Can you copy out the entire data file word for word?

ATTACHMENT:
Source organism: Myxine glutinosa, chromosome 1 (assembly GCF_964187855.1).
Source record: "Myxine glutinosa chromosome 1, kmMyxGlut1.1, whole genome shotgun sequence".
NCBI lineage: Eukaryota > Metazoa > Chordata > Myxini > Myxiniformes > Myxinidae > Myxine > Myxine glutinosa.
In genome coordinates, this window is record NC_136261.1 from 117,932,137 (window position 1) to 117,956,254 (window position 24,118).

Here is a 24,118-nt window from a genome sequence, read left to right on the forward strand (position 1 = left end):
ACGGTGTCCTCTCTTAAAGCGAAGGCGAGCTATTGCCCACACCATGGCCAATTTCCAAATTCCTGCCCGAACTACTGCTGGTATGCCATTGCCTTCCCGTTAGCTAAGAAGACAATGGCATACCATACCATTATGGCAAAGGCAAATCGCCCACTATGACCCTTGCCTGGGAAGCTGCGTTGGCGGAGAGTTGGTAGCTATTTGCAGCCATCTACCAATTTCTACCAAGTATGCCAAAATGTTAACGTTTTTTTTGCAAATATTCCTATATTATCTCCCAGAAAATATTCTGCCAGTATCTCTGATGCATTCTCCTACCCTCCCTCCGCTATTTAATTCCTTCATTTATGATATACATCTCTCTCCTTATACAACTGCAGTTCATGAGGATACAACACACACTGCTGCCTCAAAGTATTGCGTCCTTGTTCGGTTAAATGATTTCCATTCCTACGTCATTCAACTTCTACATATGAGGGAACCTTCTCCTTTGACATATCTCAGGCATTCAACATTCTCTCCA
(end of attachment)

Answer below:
Source organism: Myxine glutinosa, chromosome 1 (assembly GCF_964187855.1).
Source record: "Myxine glutinosa chromosome 1, kmMyxGlut1.1, whole genome shotgun sequence".
NCBI lineage: Eukaryota > Metazoa > Chordata > Myxini > Myxiniformes > Myxinidae > Myxine > Myxine glutinosa.
In genome coordinates, this window is record NC_136261.1 from 117,932,137 (window position 1) to 117,956,254 (window position 24,118).

Here is a 24,118-nt window from a genome sequence, read left to right on the forward strand (position 1 = left end):
ACGGTGTCCTCTCTTAAAGCGAAGGCGAGCTATTGCCCACACCATGGCCAATTTCCAAATTCCTGCCCGAACTACTGCTGGTATGCCATTGCCTTCCCGTTAGCTAAGAAGACAATGGCATACCATACCATTATGGCAAAGGCAAATCGCCCACTATGACCCTTGCCTGGGAAGCTGCGTTGGCGGAGAGTTGGTAGCTATTTGCAGCCATCTACCAATTTCTACCAAGTATGCCAAAATGTTAACGTTTTTTTTGCAAATATTCCTATATTATCTCCCAGAAAATATTCTGCCAGTATCTCTGATGCATTCTCCTACCCTCCCTCCGCTATTTAATTCCTTCATTTATGATATACATCTCTCTCCTTATACAACTGCAGTTCATGAGGATACAACACACACTGCTGCCTCAAAGTATTGCGTCCTTGTTCGGTTAAATGATTTCCATTCCTACGTCATTCAACTTCTACATATGAGGGAACCTTCTCCTTTGACATATCTCAGGCATTCAACATTCTCTCCA